89 proposals were received in response to a joint solicitation from NASA’s Office of Education, working through the National Space Grant College and Fellowship Program, and the agency’s Science Mission Directorate (SMD) in Washington. The 47 selected projects will fly on suborbital and orbital vehicle platforms, such as CubeSats, aircraft, sounding rockets, balloons and other commercial platforms. NASA will cover launch and flight costs, and each award has a two-year period of performance. Award amounts depend on the project and range from $50,000 to $200,000.
Congratulations again to Sonoma State University and Dr. Lynn Cominksy for the project entitled, EdgeCube: A 1U Global Monitor for Earth’s Ecosystems, and UC San Diego and Dr. John Kosmatka for the project entitled, Solar-Powered Unmanned Aircraft System for Long-Endurance Enviromental Monitoring.
NASA Press Release, April 6, 2016
Do you want to do something really exciting this summer?
OSSI (One Stop Shop Initiative) is a NASA-wide system for the recruitment, application, selection and career development of undergraduate and graduate students primarily in science, technology, engineering and mathematics disciplines. The California Space Grant and NASA will present a really informative webinar that will teach you how to find and apply for some of the most desirable internships and programs available to students interested in science. Continue reading
The Space Life Sciences Training Program (SLSTP) is seeking student applications for the 2016 summer program, which will run from June 13 to August 19, 2016 at NASA Ames Research Center. The Space Life Sciences Training Program (SLSTP) provides undergraduate students entering their junior or senior years with professional experience in space life science disciplines. The primary goal of the program is to train the next generation of scientists and engineers, enabling NASA to meet future research and development challenges in the space life sciences.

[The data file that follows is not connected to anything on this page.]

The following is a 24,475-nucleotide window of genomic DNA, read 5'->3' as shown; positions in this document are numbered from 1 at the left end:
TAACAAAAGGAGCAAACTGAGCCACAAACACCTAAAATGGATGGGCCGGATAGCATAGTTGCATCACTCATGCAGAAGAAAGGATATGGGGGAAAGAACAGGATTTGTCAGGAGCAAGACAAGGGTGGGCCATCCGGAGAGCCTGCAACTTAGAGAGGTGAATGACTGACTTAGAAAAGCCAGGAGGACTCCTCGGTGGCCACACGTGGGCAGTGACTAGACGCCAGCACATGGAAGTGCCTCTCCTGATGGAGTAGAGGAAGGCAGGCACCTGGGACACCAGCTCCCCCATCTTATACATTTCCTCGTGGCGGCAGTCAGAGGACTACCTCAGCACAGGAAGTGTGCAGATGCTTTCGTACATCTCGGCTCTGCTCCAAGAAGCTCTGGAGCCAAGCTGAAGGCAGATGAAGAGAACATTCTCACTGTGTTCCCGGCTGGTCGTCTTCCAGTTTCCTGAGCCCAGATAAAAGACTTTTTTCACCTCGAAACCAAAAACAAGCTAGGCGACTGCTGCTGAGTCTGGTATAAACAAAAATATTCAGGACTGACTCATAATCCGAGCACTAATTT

NASA is excited to announce a great opportunity for students to apply for a paid summer internship at NASA’s Jet Propulsion Laboratory in Pasadena, California. The JPL Summer Internship Program offers 10-week, full-time summer opportunities to undergraduate and graduate students pursuing degrees in science, technology, engineering or mathematics. Continue reading
The American Physical Society (APS) Conference for Undergraduate Women in Physics (CUWIP) is seeking a female guest speaker (1) to participate in their Issues of Women in STEM panel on the evening of Saturday, January 16, 2016, at the Faculty Club, at UC, San Diego. Continue reading
The 2016 NASA Academy is being offered at three locations: NASA’s Ames Research Center in California, NASA’s Glenn Research Center in Ohio, and NASA’s Marshall Space Flight Center in Alabama. Applications are being solicited for this 10-week summer experience for college students with emphasis on immersive and integrated multidisciplinary exposure and training. Activities include laboratory research, a group project, lectures, meetings with experts and administrators, visits to NASA centers and space-related industries, and technical presentations. Continue reading
The following teacher resources are provided by NASA and affiliates of the California Space Grant: Continue reading